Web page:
Prior to the completion of the Reverse Merger, the Company classified its Series A convertible preferred stock outside of permanent equity as the shares had redemption features that were not entirely within the control of the Company. Upon the consummation of the Reverse Merger, all outstanding shares of Series A convertible preferred stock were converted into 10,222,414 shares of common stock.
Subsequent to consummation of the Reverse Merger, the Company is authorized to issue 10,000,000 shares of undesignated preferred stock, however no such shares were issued or outstanding as of March 31, 2024.
9.Common Stock
On January 25, 2024, the Company entered into an underwriting agreement with Jefferies LLC, Piper Sandler & Co., Guggenheim Securities, LLC and Truist Securities, Inc. (collectively, the “Underwriters”) in connection with the offering, issuance and sale by the Company of 4,615,384 shares of the Company’s common stock at a public offering price of $32.50 per share, less underwriting discounts and commissions, pursuant to an effective shelf registration statement on Form S-3 (the “January 2024 Offering”). Under the January 2024 Offering, the Company also granted the Underwriters a 30-day option to purchase up to 692,307 shares of common stock at the public offering price, less the underwriting discounts and commissions, which was exercised by the Underwriters in full on January 25, 2024. The January 2024 Offering closed on January 29, 2024.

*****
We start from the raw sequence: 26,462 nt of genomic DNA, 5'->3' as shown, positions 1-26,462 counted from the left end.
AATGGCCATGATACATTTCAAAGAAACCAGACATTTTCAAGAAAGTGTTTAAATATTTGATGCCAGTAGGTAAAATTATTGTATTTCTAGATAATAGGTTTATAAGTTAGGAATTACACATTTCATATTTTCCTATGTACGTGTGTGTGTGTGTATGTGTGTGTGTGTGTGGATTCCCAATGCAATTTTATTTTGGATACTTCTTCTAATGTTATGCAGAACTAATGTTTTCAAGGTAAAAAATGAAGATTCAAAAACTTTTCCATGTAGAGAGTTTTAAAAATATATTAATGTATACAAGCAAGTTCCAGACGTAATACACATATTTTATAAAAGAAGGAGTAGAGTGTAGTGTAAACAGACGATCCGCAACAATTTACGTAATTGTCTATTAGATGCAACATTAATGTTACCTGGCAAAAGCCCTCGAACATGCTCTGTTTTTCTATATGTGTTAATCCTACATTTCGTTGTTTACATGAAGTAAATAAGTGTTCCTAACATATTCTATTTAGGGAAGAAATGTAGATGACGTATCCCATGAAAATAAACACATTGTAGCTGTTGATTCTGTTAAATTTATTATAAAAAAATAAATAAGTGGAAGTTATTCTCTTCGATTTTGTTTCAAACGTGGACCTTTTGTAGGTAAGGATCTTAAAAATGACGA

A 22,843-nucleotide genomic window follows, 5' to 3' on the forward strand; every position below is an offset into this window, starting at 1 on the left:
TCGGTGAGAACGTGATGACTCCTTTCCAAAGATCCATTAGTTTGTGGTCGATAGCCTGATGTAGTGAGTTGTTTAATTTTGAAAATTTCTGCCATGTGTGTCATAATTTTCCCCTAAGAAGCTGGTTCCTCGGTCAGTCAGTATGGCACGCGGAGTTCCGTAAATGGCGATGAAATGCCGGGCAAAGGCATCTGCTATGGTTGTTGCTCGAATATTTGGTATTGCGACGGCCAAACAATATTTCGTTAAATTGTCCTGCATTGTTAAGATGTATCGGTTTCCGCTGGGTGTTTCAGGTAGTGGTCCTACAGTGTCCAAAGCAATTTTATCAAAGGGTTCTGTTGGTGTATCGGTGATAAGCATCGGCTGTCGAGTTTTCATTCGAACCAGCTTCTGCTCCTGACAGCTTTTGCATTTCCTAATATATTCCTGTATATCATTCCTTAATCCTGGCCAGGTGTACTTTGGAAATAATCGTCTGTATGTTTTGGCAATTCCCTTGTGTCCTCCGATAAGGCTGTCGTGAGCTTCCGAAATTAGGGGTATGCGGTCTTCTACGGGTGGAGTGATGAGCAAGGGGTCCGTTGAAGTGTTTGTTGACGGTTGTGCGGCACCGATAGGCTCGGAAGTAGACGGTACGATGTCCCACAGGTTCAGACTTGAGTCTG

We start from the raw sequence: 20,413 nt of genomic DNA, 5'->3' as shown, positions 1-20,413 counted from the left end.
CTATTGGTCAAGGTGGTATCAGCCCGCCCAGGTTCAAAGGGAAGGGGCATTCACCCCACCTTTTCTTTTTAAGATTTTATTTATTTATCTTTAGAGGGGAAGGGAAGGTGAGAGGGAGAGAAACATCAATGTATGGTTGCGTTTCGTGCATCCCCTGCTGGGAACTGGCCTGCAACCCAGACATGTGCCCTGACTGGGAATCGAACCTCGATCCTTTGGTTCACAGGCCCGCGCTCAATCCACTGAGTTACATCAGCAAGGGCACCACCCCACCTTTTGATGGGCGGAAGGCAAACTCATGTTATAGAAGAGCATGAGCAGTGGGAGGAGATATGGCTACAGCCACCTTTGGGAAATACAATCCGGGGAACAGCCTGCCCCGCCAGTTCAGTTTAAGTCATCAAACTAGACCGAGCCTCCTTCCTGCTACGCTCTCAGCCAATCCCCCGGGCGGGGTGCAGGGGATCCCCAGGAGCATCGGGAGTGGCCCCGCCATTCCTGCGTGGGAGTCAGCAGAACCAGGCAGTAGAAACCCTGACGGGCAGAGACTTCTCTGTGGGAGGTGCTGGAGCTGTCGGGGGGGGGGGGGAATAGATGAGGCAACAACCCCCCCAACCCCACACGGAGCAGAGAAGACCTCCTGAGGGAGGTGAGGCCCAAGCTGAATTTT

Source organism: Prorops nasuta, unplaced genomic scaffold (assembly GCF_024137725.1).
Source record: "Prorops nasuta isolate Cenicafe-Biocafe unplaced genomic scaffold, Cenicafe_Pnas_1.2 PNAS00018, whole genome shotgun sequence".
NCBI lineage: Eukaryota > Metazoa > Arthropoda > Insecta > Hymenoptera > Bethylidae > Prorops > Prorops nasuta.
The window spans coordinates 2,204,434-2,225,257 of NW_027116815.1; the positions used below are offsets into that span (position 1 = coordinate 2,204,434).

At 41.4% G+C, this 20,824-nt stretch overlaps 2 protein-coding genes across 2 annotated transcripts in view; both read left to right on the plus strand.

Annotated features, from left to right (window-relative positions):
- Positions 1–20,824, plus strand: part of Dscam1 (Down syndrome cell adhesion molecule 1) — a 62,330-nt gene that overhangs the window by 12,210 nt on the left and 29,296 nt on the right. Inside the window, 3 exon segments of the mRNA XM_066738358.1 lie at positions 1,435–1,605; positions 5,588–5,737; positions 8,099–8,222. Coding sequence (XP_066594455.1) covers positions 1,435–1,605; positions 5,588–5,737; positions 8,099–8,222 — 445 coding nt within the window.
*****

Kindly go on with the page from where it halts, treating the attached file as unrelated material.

Total gross proceeds from the January 2024 Offering were approximately $172.5 million, including the full exercise by the Underwriters of their option to purchase additional shares. Net proceeds were approximately $161.3 million after deducting underwriting discounts and commissions and offering expenses payable by the Company.
As of March 31, 2024, the Company is authorized to issue 140,000,000 shares of voting common stock and 10,000,000 shares of non-voting common stock. Holders of voting common stock are entitled to one vote per share. In addition, holders of voting common stock are entitled to receive dividends, if and when declared by the Company’s Board of Directors. As of March 31, 2024, no dividends had been declared.
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As of March 31, 2024 and December 31, 2023, the Company had reserved for future issuance the following number of shares of common stock:
March 31,December 31,
20242023
Exercises of outstanding stock options under 2022 Equity Incentive Plan
1,403,4091,403,409
Exercises of outstanding stock options under 2023 Equity Incentive Plan
1,111,3111,042,291
Vesting of restricted stock units under 2023 Equity Incentive Plan
17,86619,113
Common stock subject to repurchase related to early exercised stock options341,198388,943
Future issuances under 2023 Equity Incentive Plan
1,919,302971,444
Future issuances under 2023 Employee Stock Purchase Plan
406,742203,367
Total shares reserved for future issuance5,199,8284,028,567
10.Stock-Based Compensation
2022 Equity Incentive Plan
On September 2, 2022, the Board of Directors and the stockholders of the Company adopted the 2022 Equity Incentive Plan (the “2022 Plan”), which provided for the grant of incentive stock options, nonstatutory stock options, stock appreciation rights, restricted stock awards, restricted stock unit awards and other stock awards to employees, consultants, and non-employee directors of the Company.